“From 2015 and COP 21 onwards, The Filipino Youth Statement on Climate Change will be the annual culmination of Climate Reality Project in the Philippines’s youth campaign. Aside from its policy advocacy and climate education efforts, we seek to properly represent the youth sector in the climate negotiations by providing areas for dialogue and collaboration between the youth and civil society, government, and the Philippine Delegation to the climate talks,” said Galicha.

Learning from the lessons of last year’s climate negotiations in Peru, then Philippine youth delegate to COP20 Marlex Tuson, who participated in the consultations, said that “The youth demands that a global transition to low-carbon societies be supported by all nations. COP21 will decide our future and that of our posterity, whether or not we will still be capable to sustain life. Thus, we firmly believe that our world leaders must be fully committed to exhaust all means to mitigate the effects of climate change.”

“We affirm our responsibilities as stewards of the environment, and recognize the need for participation in this global effort. We commit to act in our communities, and support the government and other agencies in programs for sustainable development,” said Tuson.

Beatrice Adeline Tulagan, CRP’s Road to Paris youth campaign director and former youth delegate to COP20, explained that “attending last year's COP as part of the Philippine delegation made me realize the imperative to bring down the negotiation process to the grassroots level and to the youth, who will someday inherit the responsibility of negotiating for their own countries. The employment of transparency through multi-sectoral consultations is the only way we can say that the Filipino youth and all Filipinos are properly represented in the climate talks.”

The Filipino Youth Statement on Climate Change 2015 submitted to the National Youth Commission, Climate Change Commission and the UNFCCC Secretariat, reiterates the human rights approach to the negotiations, emphasizing that it is a moral imperative to bring to light the plight of women, children, people with disabilities, indigenous groups and marginalized communities as they are rendered twice vulnerable by climate impacts.






8ID soldiers medal
Maj Gen Jet B. Velarmino AFP, Commander, 8th Infantry Division, Philippine Army while pinning the medal to a wounded soldier of 14th Infantry Battalion in a ceremony conducted at Camp Lukban Station Hospital on December 1, 2015.

8 soldiers wounded in clashes get medals, cash assistance

December 2, 2015

CAMP LUKBAN, Catbalogan City – Eight soldiers who were wounded in separate clashes last November in Samar were awarded with wounded personnel medal and cash assistance for their bravery and selfless service under the 8th Infantry Division, Philippine Army in a ceremony, Tuesday morning, December 1.

Two soldiers belonging to the 63rd Infantry Battalion, two soldiers from 87th Infantry Battalion and three soldiers from the 14th Infantry Battalion, 8th Infantry Division, Philippine Army received the medal and cash assistance in a ceremony held at Camp Lukban Station Hospital, Headquarters 8ID at 8:30 a.m.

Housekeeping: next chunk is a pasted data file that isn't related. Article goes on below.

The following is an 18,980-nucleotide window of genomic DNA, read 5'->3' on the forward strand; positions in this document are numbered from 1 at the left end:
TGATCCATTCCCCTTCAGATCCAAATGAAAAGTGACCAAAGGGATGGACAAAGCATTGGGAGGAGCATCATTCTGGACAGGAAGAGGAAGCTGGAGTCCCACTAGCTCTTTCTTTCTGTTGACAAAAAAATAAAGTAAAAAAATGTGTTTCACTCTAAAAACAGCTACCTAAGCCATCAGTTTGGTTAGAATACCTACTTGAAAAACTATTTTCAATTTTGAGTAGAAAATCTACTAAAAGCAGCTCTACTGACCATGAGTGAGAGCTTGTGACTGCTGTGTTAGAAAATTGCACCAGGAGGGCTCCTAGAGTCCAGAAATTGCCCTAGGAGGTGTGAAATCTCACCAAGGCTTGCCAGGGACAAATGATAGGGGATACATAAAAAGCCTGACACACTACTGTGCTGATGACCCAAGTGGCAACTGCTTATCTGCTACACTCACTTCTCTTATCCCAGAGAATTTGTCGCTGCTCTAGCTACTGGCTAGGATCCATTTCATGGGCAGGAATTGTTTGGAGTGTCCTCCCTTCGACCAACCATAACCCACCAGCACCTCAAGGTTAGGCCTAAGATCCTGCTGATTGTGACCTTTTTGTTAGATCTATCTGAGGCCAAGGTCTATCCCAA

The Wounded Personnel Medals were awarded by Maj. Gen. Jet B. Velarmino AFP, Commander 8th Infantry Division, assisted by Brig. Gen. Demy T. Tejares, the Assistant Division Commander and Col. Divino Rey C. Pabayo Jr, the Chief of Staff. They also gave cash assistance and assorted fruits to the eight wounded in action soldiers.

The two personnel of 87th Infantry Battalion namely: Cpl Jonas C Autor and Pfc Nico Basibas, were wounded in an encounter with more or less 15 New People's Army (NPA) rebels at Barangay Buluan, Calbiga Samar at around 6:00 a.m. on November 25, 2015. The encounter resulted to the death of one unidentified NPA member, seizure of an enemy encampment with 18 enemy bunkers, one multi-purpose hall and one classroom and the recovery of 200 rounds of K3 squad automatic weapon ammunition, one memory card, one binocular and other subversive documents.

The other soldiers namely: Pfc Pablito Pomarca and Pfc Eric Lazara of 63rd Infantry Battalion were wounded during an ambush perpetrated by NPAs at vicinity Barangay Washington, Catarman, Northern Samar at about 3:28 p.m., on November 24, 2015.

Four other soldiers, namely: 1lt. Cherwin B. Lapura, Pfc Rey D. Calabroso and Pfc Jack O. Macatantan of 14th Infantry Battalion were wounded during an ambush with more or less 20 NPA members at Barangay Lagundi, Catbalogan City, Samar last November 27, 2015 and Staff Sgt, Wilfredo T. Irasgaof the 20th Infantry Battalion who was wounded in enemy attack at Barangay Bonifacio, Gamay, Northern Samar while conducting peace and development operations last October 20, 2015.

While pinning the medals to the wounded troops, Maj. Gen. Velarmino said: "Your bravery in carrying out your assigned task is remarkable and worth emulating by other soldiers. With that, I would like to extend my congratulations to all of you for a job well done in protecting the people to the extent of risking your lives.






8ID blood letting
Restructured Reenlistment Training (RRT) students of 8ID, PA together with the city health workers headed by Dr. Gerarda Tizon, during the Blood Letting activity at Pier 2, Catbalogan City on December 1 which was organized by the Catbalogan City Health Office in support to Worlds AIDS Day.

8ID join blood letting in Catbalogan

December 2, 2015

CAMP LUKBAN, Catbalogan City – The 8th Infantry (Stormtroopers) Division, represented by the Restructured Reenlistment Training (RRT) students of the Division Training School (DTS), participated and provided support and assistance to the Blood Letting Activity organized by the Catbalogan City Health Office held at Pier 2, Catbalogan City on December 1, 2015.